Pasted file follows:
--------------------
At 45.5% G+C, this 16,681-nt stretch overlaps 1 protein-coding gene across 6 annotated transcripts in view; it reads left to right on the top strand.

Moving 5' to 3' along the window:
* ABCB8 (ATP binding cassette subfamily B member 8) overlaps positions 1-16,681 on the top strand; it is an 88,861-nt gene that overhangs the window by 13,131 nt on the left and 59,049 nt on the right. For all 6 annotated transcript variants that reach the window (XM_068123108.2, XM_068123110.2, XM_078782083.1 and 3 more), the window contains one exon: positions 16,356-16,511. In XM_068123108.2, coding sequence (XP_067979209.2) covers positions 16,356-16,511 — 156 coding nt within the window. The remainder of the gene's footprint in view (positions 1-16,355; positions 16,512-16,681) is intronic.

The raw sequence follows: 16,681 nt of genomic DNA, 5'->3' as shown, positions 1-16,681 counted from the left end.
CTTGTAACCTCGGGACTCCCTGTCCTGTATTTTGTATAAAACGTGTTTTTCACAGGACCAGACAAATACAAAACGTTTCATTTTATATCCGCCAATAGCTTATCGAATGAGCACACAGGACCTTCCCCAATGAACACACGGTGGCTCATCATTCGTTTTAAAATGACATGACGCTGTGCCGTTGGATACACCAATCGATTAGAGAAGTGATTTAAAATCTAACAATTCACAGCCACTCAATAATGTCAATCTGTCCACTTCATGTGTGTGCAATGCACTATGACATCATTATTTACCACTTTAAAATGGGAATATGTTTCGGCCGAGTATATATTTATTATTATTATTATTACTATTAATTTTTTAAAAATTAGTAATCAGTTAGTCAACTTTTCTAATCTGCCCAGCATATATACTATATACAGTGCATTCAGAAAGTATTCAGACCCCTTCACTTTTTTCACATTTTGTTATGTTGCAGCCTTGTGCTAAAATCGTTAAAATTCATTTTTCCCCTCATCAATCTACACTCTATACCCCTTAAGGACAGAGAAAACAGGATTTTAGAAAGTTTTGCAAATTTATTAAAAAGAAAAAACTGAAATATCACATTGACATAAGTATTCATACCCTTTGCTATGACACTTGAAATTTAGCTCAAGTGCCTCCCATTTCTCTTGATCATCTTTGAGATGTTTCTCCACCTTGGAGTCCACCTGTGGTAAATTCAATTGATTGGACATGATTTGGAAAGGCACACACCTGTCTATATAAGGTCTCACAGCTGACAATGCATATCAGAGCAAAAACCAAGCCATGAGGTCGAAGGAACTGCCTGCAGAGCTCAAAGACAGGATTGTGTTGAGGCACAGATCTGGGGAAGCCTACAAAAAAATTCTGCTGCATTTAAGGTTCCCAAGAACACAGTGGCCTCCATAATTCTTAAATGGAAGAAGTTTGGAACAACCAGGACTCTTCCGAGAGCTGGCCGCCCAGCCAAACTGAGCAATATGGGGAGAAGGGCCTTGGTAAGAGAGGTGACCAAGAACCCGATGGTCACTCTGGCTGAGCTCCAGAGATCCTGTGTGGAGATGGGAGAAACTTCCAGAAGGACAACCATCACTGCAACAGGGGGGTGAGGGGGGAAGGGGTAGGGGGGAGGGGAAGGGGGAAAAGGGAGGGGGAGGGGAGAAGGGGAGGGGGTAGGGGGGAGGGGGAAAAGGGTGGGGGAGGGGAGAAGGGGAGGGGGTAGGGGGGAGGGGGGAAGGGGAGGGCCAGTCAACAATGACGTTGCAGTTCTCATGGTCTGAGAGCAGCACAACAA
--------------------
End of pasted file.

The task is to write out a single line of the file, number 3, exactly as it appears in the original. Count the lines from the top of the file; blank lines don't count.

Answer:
* ABCB8 (ATP binding cassette subfamily B member 8) overlaps positions 1-16,681 on the top strand; it is an 88,861-nt gene that overhangs the window by 13,131 nt on the left and 59,049 nt on the right. For all 6 annotated transcript variants that reach the window (XM_068123108.2, XM_068123110.2, XM_078782083.1 and 3 more), the window contains one exon: positions 16,356-16,511. In XM_068123108.2, coding sequence (XP_067979209.2) covers positions 16,356-16,511 — 156 coding nt within the window. The remainder of the gene's footprint in view (positions 1-16,355; positions 16,512-16,681) is intronic.